How does New Zealand UFB compare with Google fibre?

Search giant Google operates a fibre network in Kansas City. Yesterday the company said it plans to roll out fibre in an additional 34 US cities.

The company’s fibre network currently operates at 1Gbps, but earlier this month Google Chief Financial Officer Patrick Pichette told a conference the company plans to increase speeds to 10Gbps.

He says faster speeds will increase the use of software as a service because users will be able to trust that critical applications that are data intensive will run smoothly:

That’s where the world is going. It’s going to happen. It may happen over a decade, but why wouldn’t we make it available in three years? That’s what we’re working on. There’s no need to wait.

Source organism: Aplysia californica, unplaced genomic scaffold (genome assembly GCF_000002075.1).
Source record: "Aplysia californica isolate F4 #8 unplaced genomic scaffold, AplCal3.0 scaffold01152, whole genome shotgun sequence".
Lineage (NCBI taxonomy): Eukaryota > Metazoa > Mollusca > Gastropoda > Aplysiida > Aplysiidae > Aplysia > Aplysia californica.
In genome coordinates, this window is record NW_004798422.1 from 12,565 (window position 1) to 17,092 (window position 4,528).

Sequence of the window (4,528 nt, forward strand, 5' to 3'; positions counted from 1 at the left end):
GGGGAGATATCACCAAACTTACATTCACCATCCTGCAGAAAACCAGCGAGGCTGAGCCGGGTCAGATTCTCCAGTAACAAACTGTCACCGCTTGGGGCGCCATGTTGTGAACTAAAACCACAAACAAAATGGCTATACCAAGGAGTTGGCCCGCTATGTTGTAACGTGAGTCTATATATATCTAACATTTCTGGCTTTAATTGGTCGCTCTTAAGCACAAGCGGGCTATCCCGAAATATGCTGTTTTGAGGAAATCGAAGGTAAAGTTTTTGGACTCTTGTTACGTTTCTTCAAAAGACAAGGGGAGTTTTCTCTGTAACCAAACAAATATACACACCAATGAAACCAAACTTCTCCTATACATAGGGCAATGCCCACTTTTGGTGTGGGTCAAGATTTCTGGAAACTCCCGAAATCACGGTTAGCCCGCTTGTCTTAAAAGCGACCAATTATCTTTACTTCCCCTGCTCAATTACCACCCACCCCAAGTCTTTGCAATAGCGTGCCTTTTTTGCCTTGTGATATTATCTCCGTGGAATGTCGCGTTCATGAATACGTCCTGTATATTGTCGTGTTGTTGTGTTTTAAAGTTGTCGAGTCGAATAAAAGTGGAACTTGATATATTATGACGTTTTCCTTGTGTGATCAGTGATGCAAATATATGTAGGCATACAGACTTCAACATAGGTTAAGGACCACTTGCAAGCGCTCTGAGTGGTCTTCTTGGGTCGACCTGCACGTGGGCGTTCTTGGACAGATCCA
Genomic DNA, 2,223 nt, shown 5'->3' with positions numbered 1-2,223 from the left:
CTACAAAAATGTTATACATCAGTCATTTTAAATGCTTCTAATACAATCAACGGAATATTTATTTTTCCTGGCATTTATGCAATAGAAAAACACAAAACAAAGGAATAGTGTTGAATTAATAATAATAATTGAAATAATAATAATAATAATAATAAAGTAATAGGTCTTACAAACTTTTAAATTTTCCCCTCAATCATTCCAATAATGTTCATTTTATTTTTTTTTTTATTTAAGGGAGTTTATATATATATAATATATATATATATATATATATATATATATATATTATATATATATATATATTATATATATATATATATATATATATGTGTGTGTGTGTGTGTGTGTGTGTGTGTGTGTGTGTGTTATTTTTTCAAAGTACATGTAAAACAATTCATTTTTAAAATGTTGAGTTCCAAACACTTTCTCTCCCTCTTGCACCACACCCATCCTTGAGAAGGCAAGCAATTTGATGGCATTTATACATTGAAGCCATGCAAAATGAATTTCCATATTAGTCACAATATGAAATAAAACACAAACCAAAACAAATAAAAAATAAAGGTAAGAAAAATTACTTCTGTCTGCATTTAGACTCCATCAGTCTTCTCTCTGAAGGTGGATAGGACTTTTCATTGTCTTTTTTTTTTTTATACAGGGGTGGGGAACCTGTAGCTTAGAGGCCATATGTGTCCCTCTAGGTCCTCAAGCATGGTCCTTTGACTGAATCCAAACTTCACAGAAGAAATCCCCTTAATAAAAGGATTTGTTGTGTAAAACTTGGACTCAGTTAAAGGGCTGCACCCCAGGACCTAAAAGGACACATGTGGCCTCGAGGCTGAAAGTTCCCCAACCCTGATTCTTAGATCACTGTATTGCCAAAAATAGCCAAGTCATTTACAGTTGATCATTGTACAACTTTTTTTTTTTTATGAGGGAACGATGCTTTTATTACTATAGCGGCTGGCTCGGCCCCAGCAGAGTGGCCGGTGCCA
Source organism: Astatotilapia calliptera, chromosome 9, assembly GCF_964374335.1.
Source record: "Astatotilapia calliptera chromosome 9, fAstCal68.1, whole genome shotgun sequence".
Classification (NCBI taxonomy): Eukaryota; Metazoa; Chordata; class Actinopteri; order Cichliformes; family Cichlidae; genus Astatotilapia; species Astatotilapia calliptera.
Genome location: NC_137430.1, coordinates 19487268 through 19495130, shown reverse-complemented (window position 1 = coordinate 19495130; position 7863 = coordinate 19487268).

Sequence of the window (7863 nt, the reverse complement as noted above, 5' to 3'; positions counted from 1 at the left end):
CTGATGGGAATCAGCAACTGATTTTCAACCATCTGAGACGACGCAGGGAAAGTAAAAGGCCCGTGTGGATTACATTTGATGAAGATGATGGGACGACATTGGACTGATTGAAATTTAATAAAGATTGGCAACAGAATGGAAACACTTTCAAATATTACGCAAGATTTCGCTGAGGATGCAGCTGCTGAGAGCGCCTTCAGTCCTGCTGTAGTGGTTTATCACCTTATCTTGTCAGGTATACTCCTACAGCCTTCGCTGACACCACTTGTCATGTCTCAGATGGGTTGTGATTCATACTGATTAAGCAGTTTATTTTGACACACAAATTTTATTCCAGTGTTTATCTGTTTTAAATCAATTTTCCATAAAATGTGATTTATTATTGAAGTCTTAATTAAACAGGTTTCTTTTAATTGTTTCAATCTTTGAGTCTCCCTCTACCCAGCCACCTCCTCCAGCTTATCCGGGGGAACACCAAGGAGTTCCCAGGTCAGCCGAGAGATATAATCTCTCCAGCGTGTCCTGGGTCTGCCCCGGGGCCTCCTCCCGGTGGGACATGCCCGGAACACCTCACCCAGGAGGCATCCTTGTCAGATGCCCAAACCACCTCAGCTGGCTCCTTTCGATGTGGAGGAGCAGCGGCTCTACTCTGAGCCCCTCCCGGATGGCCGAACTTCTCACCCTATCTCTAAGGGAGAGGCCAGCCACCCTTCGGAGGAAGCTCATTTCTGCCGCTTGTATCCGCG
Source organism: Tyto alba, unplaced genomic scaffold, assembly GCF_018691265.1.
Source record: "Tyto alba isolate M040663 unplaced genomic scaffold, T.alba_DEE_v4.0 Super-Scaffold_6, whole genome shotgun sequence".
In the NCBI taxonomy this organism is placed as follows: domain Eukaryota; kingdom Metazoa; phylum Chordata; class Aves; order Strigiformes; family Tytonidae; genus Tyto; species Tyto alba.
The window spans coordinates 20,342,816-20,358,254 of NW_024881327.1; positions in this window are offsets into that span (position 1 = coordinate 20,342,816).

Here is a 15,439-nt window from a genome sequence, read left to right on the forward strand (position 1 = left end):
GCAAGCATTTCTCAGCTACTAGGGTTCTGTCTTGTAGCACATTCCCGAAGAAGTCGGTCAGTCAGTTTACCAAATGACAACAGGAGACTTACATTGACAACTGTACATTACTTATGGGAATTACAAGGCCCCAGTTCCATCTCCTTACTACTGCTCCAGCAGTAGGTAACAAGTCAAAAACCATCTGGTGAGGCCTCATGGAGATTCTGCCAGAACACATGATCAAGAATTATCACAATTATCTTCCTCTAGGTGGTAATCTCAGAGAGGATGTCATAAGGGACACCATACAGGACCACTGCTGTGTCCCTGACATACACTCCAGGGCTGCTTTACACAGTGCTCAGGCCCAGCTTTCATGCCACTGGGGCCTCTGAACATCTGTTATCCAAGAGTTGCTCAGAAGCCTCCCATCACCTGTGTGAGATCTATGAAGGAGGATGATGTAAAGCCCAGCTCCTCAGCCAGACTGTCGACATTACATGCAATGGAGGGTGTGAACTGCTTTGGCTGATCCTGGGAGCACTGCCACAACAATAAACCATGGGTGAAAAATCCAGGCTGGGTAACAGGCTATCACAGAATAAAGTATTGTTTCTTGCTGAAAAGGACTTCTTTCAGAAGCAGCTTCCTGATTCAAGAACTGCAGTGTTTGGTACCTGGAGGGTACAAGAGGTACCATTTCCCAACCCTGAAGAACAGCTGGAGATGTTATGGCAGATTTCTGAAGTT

Customers on Google’s existing network pay US$70 (about NZ$85) a month for uncapped 1Gbps connections. Meanwhile the same money will buy you 40GB of data at 30Mbps on Telecom NZ’s UltraFibre plan on New Zealand’s government subsidised network.

2 thoughts on “How does New Zealand UFB compare with Google fibre?

  1. If the physical fibre is similar, I assume we can expect that the bandwidth available will continue to increase as our back-haul providers capacity increases.

    Currently 200Mbps looks like the the highest currently here in NZ.

    • Without getting too technical, that’s a limitation of the last link in the chain. We’re using GPON which is more limited than peer to peer distribution.

Comments are closed.